Sean McGarry is remembered as a devoted husband, loving father and an avid outdoorsman. He was trained and equipped for avalanche preparedness when he was killed last November. Photo courtesy of Neal McGarry

Sean McGarry is remembered as a devoted husband, loving father and an avid outdoorsman. He was trained and equipped for avalanche preparedness when he was killed last November. Photo courtesy of Neal McGarry

Grand Forks couple mourns son’s death in avalanche

Avalanche Canada has since issued a warning over alpine regions throughout British Columbia

A Grand Forks couple is mourning their son who was killed in an avalanche a month before Christmas.

Thirty-five year old Sean McGarry and a friend went snowmobiling near Sean’s cabin in Powder King Mountain Resort, north of Prince George on Saturday, Nov. 28. Sean’s mother and father, Lisa and Neal McGarry, were 1,000 kilometres away when were notified.

READ MORE: Avalanche warning issued for B.C. Interior, Alberta

READ MORE: Avalanche danger ratings high across Kootenays

“At first, I didn’t believe it,” Neal told The Gazette. “There are some days where it’s still not real for me.”

“You find yourself still hanging on to a little bit of disbelief, sadness and happiness and everything in between.”

Sean and his friend, both experienced backcountry enthusiasts, were having lunch in a meadow Neal said “they’d been there 20 times over.” Sean took his snowmobile up a nearby slope, hoping to try out his new snowboard, when a breakaway cornice triggered the slide that buried him.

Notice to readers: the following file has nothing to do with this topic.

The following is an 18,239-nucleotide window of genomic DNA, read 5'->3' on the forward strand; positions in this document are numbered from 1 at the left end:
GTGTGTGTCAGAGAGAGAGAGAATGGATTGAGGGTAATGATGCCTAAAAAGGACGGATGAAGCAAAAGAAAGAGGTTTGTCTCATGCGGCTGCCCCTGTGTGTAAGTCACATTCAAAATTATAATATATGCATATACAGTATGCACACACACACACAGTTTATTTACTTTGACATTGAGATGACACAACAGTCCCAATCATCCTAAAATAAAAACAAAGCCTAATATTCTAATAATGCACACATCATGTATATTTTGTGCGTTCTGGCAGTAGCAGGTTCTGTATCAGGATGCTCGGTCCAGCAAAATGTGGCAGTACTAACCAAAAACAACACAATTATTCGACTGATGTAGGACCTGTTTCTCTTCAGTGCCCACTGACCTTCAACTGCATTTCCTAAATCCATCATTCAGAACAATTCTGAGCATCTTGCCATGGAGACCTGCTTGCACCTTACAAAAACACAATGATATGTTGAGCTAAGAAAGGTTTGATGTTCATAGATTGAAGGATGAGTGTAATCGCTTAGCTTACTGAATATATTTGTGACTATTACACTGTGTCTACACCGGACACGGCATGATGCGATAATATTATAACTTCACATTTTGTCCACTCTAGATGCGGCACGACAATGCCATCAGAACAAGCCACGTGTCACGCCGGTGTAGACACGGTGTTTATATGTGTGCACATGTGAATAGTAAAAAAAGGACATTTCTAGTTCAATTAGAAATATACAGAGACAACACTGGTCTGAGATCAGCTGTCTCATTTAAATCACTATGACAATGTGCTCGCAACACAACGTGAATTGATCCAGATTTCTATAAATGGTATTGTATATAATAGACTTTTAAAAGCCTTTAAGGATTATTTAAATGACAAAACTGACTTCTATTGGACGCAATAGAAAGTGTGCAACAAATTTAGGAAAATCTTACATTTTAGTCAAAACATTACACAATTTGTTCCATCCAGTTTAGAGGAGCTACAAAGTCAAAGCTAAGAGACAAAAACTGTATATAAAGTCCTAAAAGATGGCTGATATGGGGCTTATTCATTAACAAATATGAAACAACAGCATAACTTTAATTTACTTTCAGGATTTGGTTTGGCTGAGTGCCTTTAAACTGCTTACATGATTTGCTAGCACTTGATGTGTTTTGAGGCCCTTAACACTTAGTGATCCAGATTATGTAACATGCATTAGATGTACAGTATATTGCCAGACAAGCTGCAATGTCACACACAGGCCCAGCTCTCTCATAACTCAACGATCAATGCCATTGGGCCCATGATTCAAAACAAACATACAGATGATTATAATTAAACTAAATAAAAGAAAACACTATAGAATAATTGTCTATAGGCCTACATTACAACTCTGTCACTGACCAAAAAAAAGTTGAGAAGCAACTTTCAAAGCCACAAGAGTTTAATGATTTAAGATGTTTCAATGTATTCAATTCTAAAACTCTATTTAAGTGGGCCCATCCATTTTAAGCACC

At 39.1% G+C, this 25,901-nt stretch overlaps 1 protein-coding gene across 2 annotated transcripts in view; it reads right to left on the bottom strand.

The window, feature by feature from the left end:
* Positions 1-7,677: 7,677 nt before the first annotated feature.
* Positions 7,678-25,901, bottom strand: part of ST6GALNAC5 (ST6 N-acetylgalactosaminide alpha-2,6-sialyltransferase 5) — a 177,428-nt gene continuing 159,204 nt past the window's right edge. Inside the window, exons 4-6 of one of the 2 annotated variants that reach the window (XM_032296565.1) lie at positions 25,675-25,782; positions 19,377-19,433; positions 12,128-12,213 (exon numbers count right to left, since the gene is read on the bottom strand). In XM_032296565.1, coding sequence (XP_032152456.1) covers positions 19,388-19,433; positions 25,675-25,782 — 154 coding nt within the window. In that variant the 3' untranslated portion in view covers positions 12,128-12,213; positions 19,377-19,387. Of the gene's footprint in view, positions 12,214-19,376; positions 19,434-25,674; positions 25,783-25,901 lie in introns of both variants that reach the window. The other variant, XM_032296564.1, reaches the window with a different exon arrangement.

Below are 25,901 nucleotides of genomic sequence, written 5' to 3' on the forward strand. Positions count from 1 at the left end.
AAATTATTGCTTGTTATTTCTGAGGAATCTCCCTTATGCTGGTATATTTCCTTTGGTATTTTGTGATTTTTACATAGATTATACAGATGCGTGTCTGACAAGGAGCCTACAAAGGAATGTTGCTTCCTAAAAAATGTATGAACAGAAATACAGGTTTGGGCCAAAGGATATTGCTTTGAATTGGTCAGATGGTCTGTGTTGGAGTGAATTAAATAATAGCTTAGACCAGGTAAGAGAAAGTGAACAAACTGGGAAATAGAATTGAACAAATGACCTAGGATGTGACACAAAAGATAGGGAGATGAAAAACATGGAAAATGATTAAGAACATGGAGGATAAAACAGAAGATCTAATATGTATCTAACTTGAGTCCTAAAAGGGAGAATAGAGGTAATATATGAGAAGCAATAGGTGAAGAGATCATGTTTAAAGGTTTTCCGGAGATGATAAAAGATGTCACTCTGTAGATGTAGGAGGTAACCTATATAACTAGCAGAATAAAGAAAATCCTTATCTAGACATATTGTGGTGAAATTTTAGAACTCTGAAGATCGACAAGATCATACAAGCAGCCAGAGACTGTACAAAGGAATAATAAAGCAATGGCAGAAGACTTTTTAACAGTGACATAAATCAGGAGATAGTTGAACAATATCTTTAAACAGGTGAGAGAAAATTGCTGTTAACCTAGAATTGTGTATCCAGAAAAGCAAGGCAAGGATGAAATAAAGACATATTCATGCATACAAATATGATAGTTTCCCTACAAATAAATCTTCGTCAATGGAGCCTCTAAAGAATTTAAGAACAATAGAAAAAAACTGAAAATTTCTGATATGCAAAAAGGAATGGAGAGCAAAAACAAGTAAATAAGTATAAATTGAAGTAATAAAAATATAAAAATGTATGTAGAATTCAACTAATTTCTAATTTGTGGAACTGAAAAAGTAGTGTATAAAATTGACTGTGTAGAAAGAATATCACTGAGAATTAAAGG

Sean’s friend tried to give warning by waving his arms in the air, but the cascade of ice and snow washed over Sean.

“It was probably quick,” Neal said.

Avalanche Canada warned of dangerous conditions across the province and parts of Alberta roughly three weeks after Sean’s death.

Sean is survived by his pregnant wife Nikki and their young son Maverick. The couple had recently bought a two-thirds share of the McGarry cabin in Powder King, where father and son had recently finished a series of renovations. The cabin was supposed to stay “a meeting spot” for the whole family, Neal explained.

The McGarry’s had come together in Grand Forks for two weeks every spring after Lisa and Neal made their home in the city four years ago.

**EDITOR’S NOTE: Sean McGarry was related to the editor at The Gazette through the editor’s mother, Marion McGarry.**



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